pull-ups (the first 10 and the last 3 were C2B)
ring dips (green band assist)
5 rounds for time of:
15 push jerks 55#
20 walking lunge steps
My time: 9:30. Holy moly, I was the first one done in my class. I think that is the first time that has ever happened. Probably only cause Mike burned himself out first on a gazillion muscle-ups, otherwise he would have beat me. :) But he sure looked good doing those muscle-ups.
Tim gifted us with a rant today - go read it if you haven't already: Help I Can't Quit Smoking!
There's a lot of eloquent stuff in those three paragraphs, including a rather grim thought experiment about smoking. (Tim probably doesn't think of himself as a writer, but he is a good one - it's hard to get so much substance in so few words and most academics I know have not mastered the art.) But the part that caught my attention was this:
The things we do in here have now become representations of being able to do whatever you want in your daily life.This is going to sound like heresy, but at times, the whole CrossFit shtick seems a little overkill, a little contrived. I mean, on your 45th ring dip or your 60th wall ball or your 10th heavy front squat, you start asking yourself, "Why am I doing this? It is insane. I really don't need to do things that are this difficult in real life. Maybe I should take the advice of that guy at work who says all you have to do to be in shape is go for long walks." But as I go through my day, that feeling disappears because I realize that I can do whatever I want, and it's because of how I train. The movements we learn, the strength we build, and the overall athletic ability and confidence that we get for all our hard work, those things translate into more options in life.
When I started CrossFit, I couldn't squat to parallel, I couldn't pull myself up, I was terrified to invert into a handstand, I couldn't jump on something high, I couldn't balance well or manage heavy weights. So guess what else I couldn't do? I couldn't ski or snowboard, I couldn't rock climb, I couldn't do steep descents while hiking. I couldn't move heavy things by myself or carry all my groceries from the car to the door in one trip. And given that I wasn't obese or sick and still did things like go for hikes, by today's standards, I was in pretty good shape!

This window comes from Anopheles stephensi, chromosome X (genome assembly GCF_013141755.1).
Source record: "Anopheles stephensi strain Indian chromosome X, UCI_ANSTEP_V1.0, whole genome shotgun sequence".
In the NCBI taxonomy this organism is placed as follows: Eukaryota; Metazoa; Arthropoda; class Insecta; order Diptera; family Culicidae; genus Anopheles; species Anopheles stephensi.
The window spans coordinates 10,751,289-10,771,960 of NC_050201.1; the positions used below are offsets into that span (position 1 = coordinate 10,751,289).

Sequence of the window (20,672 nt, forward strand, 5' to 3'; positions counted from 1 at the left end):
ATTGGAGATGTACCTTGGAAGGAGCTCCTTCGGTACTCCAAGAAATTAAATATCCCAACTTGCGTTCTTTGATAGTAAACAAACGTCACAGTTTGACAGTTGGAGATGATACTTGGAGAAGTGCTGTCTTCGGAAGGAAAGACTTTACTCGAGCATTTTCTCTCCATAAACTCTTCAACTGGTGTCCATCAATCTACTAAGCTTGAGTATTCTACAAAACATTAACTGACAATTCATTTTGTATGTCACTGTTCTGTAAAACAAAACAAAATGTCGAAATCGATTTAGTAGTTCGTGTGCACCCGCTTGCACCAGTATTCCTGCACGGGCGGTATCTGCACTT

The same kinds of thoughts struck me after we did the obstacle course with CrossFit Vallejo. How many people simply do not have the mobility and health to get around in their daily lives? How many people's biggest physical challenge is walking from the car to the store or standing up from the couch, when my biggest physical challenge is jumping and catching myself on a slippery bar high up in the air on an obstacle course on an abandoned naval base? I'm LUCKY. The sky is the limit.
Training is definitely fun, but it's not so fun that it doesn't take discipline to stick with it. There are highs and lows, and some days you just have to slog through it. I like the idea of that work REPRESENTING something, representing the freedom to try new things and move around like people are meant to move around. To live life fully. Next time you're stuck in the bottom of a squat or rubbing your forearms from one too many pull-ups or toes-to-bar, think about that. Forget "training not to suck at life", we're training to LIVE life.
- 75 Ways to Stay Unhappy Forever
- Disapproving Rabbits iPhone case
- Simple but beautiful fisherman's rib scarf and cowl from the Purl Bee
- Tiny plastic canvas gingerbread house from Craftzine